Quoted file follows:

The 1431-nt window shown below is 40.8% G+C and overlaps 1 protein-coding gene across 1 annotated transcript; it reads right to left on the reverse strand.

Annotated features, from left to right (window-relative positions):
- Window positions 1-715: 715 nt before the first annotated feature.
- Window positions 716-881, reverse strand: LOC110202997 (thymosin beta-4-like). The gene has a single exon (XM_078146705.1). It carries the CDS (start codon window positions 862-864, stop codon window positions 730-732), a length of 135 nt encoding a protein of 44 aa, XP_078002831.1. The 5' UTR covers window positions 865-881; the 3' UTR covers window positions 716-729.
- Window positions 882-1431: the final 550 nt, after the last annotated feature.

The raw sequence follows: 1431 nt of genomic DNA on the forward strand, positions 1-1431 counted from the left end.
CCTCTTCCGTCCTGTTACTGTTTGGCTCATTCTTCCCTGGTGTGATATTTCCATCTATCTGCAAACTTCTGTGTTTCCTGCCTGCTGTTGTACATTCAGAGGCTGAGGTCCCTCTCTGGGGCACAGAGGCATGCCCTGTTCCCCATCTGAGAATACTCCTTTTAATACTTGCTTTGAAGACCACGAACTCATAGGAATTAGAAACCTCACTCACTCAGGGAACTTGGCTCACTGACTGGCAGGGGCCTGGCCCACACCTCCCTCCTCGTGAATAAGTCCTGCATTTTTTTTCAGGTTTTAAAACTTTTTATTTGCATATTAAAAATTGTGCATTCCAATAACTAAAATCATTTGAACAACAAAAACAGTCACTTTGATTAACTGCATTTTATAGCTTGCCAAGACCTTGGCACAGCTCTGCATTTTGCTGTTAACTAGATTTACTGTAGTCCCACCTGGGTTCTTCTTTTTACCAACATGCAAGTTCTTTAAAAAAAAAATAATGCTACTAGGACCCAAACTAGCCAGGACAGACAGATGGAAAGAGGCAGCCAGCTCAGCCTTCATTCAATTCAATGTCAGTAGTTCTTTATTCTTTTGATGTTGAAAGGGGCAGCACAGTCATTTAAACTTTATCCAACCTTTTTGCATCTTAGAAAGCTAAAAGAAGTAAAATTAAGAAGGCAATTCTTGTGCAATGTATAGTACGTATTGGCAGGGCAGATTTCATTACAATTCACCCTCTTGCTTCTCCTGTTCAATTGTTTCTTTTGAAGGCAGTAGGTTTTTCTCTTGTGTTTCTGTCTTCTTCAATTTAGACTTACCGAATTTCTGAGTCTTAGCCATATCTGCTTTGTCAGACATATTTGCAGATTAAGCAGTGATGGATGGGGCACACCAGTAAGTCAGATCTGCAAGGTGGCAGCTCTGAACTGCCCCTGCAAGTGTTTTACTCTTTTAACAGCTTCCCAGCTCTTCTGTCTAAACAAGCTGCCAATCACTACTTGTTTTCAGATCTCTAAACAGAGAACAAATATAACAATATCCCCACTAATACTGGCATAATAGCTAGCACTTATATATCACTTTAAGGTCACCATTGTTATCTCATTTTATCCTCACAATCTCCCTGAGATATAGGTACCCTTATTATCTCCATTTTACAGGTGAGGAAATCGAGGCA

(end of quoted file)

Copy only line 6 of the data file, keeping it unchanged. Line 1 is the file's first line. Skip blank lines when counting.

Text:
The raw sequence follows: 1431 nt of genomic DNA on the forward strand, positions 1-1431 counted from the left end.